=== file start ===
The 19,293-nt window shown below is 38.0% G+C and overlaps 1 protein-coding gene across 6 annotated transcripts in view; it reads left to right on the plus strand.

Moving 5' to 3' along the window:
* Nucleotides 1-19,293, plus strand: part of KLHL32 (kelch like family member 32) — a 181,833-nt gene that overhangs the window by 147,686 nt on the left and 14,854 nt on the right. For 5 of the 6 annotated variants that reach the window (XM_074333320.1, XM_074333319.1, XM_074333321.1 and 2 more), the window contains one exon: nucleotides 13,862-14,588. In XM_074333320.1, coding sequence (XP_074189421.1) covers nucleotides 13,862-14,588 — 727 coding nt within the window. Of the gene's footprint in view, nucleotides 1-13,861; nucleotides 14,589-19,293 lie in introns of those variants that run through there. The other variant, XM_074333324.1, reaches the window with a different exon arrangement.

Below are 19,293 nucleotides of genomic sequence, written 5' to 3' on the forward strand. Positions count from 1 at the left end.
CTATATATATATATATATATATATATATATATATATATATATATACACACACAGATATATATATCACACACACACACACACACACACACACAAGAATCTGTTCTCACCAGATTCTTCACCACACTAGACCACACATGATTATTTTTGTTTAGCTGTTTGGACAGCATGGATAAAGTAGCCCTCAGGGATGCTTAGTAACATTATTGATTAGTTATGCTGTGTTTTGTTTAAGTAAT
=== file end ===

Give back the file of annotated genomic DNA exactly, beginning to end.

The 19,293-nt window shown below is 38.0% G+C and overlaps 1 protein-coding gene across 6 annotated transcripts in view; it reads left to right on the plus strand.

Moving 5' to 3' along the window:
* Nucleotides 1-19,293, plus strand: part of KLHL32 (kelch like family member 32) — a 181,833-nt gene that overhangs the window by 147,686 nt on the left and 14,854 nt on the right. For 5 of the 6 annotated variants that reach the window (XM_074333320.1, XM_074333319.1, XM_074333321.1 and 2 more), the window contains one exon: nucleotides 13,862-14,588. In XM_074333320.1, coding sequence (XP_074189421.1) covers nucleotides 13,862-14,588 — 727 coding nt within the window. Of the gene's footprint in view, nucleotides 1-13,861; nucleotides 14,589-19,293 lie in introns of those variants that run through there. The other variant, XM_074333324.1, reaches the window with a different exon arrangement.

Below are 19,293 nucleotides of genomic sequence, written 5' to 3' on the forward strand. Positions count from 1 at the left end.
CTATATATATATATATATATATATATATATATATATATATATATACACACACAGATATATATATCACACACACACACACACACACACACACAAGAATCTGTTCTCACCAGATTCTTCACCACACTAGACCACACATGATTATTTTTGTTTAGCTGTTTGGACAGCATGGATAAAGTAGCCCTCAGGGATGCTTAGTAACATTATTGATTAGTTATGCTGTGTTTTGTTTAAGTAAT